One of the characteristics I came to love about the Stellar Phono Preamp was that it does not draw attention to itself. You install it in your system, and it seems to disappear. It has no particular “house sound” and presents the music with exceptional neutrally. The low noise floor and neutral tonal balance allow it to do its job but don’t make you aware of their presence. I love components that “get out of the way” of the music and this is one of them. None I have heard do it better in the midrange than this unit.

It has a wide-open midrange

The midrange on the Stellar Phono Preamp is without a doubt, one of the best I have experienced in my system. This was the first note I wrote down as I started listening for my evaluation. It is apparent from the moment you lower the cartridge onto the album. It is as if you have thrown open a window to the performance. Yes. I know this is a somewhat cliché statement but trust me, it is the first thing that comes to mind when you hear it. It is simply an unfettered, wide-open feel to the midrange. VERY NICE!

It is very quiet and dynamically expressive

The microdynamics of the Stellar Phono Preamp are excellent. When they are right, it is easy to become involved in the music. It is what makes the “art” of music interesting to me, and it is one of the factors that separates a good artist from great ones.  That is what I want to be able to hear from my stereo system. The SPP’s bottom end has very good focus, extension, and drive. While it is not the last word in bottom-end authority, the SPP gives up just a hair of “weight” to the very best that I have heard, and that cost 10 to 20 times more.

It has exceptional resolution

It is very transparent and reveals every detail your cartridge can dredge up from those vinyl grooves. The upper frequencies are nicely rendered with the appropriate density and speed. It conveys cymbals with a wonderful texture. There is a sense of flexing and change in tone as the drummer moves in and out on them. There was never a “bite” to the upper frequencies yet they were always open. There’s no “thinness” to be found here.

It has an exceptionally low noise floor

Micro details are presented in a way that creates a wonderful soundstage and sense of the recording venue. This very low noise floor also contributes to the dynamic expression of the sound. Leading-edge dynamics jump out of the dead quiet background and grab your attention. I promise you it will get your foot to tapping.

Stellar Phono Preamplifier – Conclusion

As I mentioned at the beginning of the review, Darren’s goal was to make a phonostage that would be one of the best at its price point and higher. Has he succeeded?  The answer is an unqualified YES. It is easily a competitor for “Best in Class” and quite a bit beyond.

This is a complete package both in terms of its sonic achievements and in the flexibility and user experience which extends all the way down to the packaging and manual. Its array of adjustment capabilities will ensure that it is a unit you can be comfortable in investing in for the long term. If you change cartridges it will be there to extract the best performance your new cartridge can offer and not hold it back.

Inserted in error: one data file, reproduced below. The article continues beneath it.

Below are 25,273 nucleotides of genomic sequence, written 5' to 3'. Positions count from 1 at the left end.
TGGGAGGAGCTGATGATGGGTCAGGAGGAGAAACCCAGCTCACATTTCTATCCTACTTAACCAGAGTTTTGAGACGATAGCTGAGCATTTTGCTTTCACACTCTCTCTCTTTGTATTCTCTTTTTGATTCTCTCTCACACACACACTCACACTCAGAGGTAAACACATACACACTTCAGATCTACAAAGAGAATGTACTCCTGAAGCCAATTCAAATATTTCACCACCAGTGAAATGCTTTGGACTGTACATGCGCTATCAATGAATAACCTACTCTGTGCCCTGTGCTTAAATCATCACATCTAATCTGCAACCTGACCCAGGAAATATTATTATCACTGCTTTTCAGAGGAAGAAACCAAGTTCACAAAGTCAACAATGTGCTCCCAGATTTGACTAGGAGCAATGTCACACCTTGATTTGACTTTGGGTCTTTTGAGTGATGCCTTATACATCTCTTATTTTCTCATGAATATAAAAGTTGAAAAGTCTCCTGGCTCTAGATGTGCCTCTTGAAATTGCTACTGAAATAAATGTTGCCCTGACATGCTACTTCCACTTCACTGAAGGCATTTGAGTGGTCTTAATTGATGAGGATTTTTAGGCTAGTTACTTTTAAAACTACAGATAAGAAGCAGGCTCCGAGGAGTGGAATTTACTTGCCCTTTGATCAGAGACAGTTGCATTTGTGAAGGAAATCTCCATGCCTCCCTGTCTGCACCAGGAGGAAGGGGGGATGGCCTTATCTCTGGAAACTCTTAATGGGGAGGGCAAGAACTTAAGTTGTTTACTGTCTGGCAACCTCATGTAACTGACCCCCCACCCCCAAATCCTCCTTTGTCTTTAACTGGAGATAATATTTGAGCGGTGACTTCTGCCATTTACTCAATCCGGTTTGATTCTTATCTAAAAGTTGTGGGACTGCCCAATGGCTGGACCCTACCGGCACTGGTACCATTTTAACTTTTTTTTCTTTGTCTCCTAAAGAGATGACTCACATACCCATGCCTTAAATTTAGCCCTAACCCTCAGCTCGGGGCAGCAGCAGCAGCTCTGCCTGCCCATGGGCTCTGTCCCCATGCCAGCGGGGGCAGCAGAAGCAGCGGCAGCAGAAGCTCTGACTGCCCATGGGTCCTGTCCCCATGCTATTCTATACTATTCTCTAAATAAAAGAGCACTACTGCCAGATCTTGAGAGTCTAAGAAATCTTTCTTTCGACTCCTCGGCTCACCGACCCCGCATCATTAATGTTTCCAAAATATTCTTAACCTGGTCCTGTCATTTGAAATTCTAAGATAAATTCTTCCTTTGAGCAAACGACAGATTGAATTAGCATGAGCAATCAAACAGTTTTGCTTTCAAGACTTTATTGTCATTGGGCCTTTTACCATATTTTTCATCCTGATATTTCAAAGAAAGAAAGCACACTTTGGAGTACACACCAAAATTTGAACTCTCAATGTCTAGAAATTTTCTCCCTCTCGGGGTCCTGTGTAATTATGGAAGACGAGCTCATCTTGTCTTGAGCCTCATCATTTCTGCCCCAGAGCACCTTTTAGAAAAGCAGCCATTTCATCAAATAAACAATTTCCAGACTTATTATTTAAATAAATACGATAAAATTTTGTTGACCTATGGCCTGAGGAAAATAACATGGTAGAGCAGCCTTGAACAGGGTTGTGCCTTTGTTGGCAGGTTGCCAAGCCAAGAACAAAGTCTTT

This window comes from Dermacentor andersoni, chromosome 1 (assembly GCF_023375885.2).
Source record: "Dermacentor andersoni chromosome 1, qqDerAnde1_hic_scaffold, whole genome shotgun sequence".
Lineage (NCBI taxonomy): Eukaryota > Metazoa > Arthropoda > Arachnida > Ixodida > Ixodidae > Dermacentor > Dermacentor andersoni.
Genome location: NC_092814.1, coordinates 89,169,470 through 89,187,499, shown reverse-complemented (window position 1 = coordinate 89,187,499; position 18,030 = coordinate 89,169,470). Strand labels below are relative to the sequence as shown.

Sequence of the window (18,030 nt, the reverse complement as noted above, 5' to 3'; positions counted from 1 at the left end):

So how would I answer if someone asked me, “What do I think about the PS Audio Stellar Phono Preamplifier?” The answer becomes very simple. If you are considering a phonostage anywhere near this price point (or even quite a bit more expensive), you simply MUST audition this phono preamplifier. I suspect that once it is in your system, your cartridge will have never sounded better. I recommend it very highly.

By the way, don’t forget to investigate PS Audio’s very generous trade-in program. In the case of the Stellar Phono, you can get up to a $750.00 reduction in the $2,499.00 price with an applicable trade-in. That brings the price of this outstanding preamp down to $1,749.00! There is not an easier trade-in program in the industry. You have nothing to lose with PS Audio’s 30 day Risk Free Home Trial policy.

 Additional information is available at www.psaudio.com

Price: $2,499

3 thoughts on “Review: PS Audio Stellar Phono Preamplifier”

  1. Ken, listing the system used to evaluate the PSA Stellar Phono preamp would be beneficial, especially the phono cartridges used to evaluate its performance. Were both Moving magnet and low output moving coil phono cartridges utilized for the evaluation?

  2. Ken,
    My apologies as I see the information I seek is provided under the heading Making Connections. I am accustomed to seeing it listed as Jack typically does. Thus I skipped it as I thought it was likely limited to interconnects and power cords used. My bad. I have considered this pre-amp but have been somewhat concerned regarding its susceptibility to RFI noise and power cord selection. Probably best to take up PS Audio on their 30 day trial offer and find out for myself.

    1. Thanks for the inquiry and I am glad you found the info you needed in the review.
      In the case of the PS Audio Stellar Phono, the investment of your time to see if it will work in your environment would be worthwhile.
      I suspect it will work fine. It is a very good phono stage in an absolute sense… and when you factor in the price it is a steal.